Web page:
Last week my cats were harassing me for food an hour before their evening meal. I placed my iPad on the floor and opened a couple of games in sequence, which held their attention until it was time for vittles.  With the variety of feline music and game apps for Apple and Android tablets, there are probably a few your special friend will also enjoy.  They are the purrfect way to enrich her environment by sparking her prey drive and piquing her curiosity!

Wednesday, March 4, 2015

Not all dogs look on the bright side

How often do you see a cranky dog on TV?  Not often, I’ll bet. Dogs in the media are overwhelmingly depicted as happy-go-lucky creatures, bounding joyfully after a ball or effusively greeting people.  One could conclude that most dogs have an optimistic view of the world, but a study from the University of Sydney disproves that assumption.  It turns out that some dogs have a gloomier outlook on life than others.

The researchers in Australia taught dogs to touch a target after they heard a tone associated with a bowl of milk (the reward) and to abstain from touching the target after hearing a tone associated with a bowl of water.  Once the dogs learned that, the scientists added tones between those that the dogs had already learned and measured how long it took the dogs to touch the target.  Those that touched the target with less hesitation through a broader range of tones were considered more optimistic: They expected the preferred bowl of milk, even if the tones were closer to the tone producing the water.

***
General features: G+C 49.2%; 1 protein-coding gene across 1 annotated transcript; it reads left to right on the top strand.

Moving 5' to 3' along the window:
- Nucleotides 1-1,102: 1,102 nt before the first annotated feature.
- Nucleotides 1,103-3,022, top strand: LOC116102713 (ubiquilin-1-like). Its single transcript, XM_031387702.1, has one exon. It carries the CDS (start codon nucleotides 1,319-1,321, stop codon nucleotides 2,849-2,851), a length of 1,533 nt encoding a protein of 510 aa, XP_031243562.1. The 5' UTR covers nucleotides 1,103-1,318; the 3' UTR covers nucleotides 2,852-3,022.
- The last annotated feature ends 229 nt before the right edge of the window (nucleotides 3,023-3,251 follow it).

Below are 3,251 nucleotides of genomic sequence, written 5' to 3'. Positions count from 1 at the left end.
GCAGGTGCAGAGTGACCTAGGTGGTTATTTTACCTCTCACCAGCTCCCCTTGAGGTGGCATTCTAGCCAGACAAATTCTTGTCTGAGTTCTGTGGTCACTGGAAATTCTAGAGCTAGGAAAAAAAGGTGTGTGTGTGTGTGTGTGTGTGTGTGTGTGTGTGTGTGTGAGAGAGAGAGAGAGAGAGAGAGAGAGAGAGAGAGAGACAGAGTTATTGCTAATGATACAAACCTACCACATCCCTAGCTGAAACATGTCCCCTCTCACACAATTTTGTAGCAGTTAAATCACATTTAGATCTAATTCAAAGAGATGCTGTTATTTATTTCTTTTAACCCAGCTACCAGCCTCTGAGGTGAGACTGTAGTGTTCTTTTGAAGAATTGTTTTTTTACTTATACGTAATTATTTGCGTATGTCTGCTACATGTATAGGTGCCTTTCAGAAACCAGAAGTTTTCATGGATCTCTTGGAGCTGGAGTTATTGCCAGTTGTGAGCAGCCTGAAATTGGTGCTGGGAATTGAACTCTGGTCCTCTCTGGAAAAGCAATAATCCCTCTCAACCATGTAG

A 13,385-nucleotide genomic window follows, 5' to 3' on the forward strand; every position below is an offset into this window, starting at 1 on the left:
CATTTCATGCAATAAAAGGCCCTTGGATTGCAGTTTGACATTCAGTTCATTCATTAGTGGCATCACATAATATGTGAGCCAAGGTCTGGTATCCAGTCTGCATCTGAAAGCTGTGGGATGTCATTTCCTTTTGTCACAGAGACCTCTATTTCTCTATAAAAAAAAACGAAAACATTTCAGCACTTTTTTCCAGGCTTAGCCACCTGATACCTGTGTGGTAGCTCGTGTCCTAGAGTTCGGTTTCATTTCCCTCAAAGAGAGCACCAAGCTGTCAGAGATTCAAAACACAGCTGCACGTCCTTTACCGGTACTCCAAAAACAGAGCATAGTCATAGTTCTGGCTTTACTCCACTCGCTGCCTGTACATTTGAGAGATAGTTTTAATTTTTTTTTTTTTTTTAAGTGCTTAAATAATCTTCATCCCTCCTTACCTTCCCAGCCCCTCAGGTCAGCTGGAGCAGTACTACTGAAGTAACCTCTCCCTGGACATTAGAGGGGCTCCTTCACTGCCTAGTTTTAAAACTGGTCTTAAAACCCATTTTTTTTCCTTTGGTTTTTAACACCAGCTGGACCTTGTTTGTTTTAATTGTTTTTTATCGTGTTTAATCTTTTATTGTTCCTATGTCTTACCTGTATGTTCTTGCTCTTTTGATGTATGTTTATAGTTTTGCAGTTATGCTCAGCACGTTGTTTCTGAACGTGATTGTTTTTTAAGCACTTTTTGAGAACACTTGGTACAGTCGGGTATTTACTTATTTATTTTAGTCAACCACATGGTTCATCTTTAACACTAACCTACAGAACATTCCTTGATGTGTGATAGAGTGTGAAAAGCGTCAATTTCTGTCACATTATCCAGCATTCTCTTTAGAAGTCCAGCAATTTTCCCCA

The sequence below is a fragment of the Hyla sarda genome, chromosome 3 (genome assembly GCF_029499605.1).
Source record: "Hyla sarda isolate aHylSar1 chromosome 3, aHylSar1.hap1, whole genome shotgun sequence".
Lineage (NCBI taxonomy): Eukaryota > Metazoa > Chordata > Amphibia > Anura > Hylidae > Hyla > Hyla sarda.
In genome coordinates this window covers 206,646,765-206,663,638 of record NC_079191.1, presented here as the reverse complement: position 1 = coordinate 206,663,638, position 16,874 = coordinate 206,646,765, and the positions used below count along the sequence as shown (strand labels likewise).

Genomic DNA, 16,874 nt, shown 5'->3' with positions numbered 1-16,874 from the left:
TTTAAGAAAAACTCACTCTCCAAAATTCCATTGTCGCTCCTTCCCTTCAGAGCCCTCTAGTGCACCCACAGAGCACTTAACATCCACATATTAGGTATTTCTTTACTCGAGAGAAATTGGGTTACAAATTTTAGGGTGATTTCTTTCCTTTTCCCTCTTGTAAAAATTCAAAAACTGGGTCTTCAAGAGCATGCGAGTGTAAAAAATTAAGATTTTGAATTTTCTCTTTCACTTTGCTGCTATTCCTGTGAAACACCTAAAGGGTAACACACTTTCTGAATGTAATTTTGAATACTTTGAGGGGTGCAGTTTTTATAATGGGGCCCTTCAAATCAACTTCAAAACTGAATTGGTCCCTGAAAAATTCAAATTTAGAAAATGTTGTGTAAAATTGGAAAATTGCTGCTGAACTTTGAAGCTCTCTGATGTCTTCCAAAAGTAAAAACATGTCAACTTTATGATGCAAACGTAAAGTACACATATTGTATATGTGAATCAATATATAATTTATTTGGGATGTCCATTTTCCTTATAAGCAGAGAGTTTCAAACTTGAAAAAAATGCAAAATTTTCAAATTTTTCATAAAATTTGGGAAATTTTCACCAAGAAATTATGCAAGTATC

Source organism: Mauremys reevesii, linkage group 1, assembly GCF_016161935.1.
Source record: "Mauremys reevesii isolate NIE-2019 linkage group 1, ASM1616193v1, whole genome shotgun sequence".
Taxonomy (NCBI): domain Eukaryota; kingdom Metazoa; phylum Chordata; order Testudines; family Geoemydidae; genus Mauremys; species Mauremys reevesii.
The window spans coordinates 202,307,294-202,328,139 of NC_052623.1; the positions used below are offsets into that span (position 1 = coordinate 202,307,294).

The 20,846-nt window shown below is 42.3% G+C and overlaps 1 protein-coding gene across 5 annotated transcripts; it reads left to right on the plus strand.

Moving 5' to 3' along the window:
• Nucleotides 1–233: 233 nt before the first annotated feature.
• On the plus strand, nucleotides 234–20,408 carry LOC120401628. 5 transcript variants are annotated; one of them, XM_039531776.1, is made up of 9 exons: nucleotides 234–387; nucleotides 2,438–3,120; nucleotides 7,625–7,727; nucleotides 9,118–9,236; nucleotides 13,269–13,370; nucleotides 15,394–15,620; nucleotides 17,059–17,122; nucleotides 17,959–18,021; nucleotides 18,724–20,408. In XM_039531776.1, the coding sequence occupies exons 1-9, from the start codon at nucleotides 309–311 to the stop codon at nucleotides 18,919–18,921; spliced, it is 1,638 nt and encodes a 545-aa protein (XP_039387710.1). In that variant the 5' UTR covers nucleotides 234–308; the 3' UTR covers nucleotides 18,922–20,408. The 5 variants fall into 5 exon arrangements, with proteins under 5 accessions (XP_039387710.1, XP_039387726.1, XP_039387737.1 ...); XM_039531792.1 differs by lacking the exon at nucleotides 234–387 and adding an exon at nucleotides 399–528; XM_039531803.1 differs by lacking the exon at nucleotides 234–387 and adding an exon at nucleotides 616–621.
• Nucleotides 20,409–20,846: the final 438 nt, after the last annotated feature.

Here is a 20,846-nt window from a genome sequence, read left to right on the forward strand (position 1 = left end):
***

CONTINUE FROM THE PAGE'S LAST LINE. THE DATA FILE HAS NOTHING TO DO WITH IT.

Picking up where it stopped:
How does that translate into a dog’s behavior, and why should you care?
The pessimistic pooch expects more bad things to happen in day-to-day life, which might make him avoid new or unusual situations, or give up when things don’t go his way.  This guy might not seem unhappy, but he most likely will prefer the status quo.  He might need coaxing to engage in new activities or situations.

The optimistic personality expects that most things will go his way.  This is a dog that is willing to take risks to get rewards, and that recovers more easily from setbacks and disappointments.  Unlike the negative-thinking dog, he won’t be stressed by failure.  The cute terrier in this video is the quintessential optimist!

Knowing a dog’s outlook on life is important when a trainer needs to assess the dog for working roles.  The optimistic dog would be in his element tenaciously searching for a missing child, a fleeing criminal, or a cache of explosives.  The more thoughtful pessimist would take fewer chances and would make a good guide dog for the blind. 

For the pet owner, learning the emotional makeup of his or her companion is the key to interacting with him and training him most efficiently. The cheerful, confident dog will try and try again, even after failure.  Your training sessions with him can be longer and more adventurous.  Noisy agility classes are fun for this dog but might initially intimidate the pessimist.  Ditto for raucous romps at the park, which might be too stimulating for the less carefree canine.

The less outgoing dog will need gentler, more gradual training, with lots of rewards offered along the way to build confidence.  He might prefer a game of fetch in the back yard over a stint at doggy day care.

Of course, there is a range of positivism; no pooch is a pure optimist or pessimist (although I’ve met some golden retrievers and Labs that come pretty darn close to being the perfect Pollyanna!). Most pet owners probably have a pretty good idea, without doing any fancy experiments, where on the spectrum their companion falls.  Once you make that realization, you can more thoughtfully train and otherwise interact with your dog so he has an easier time navigating the world in which he lives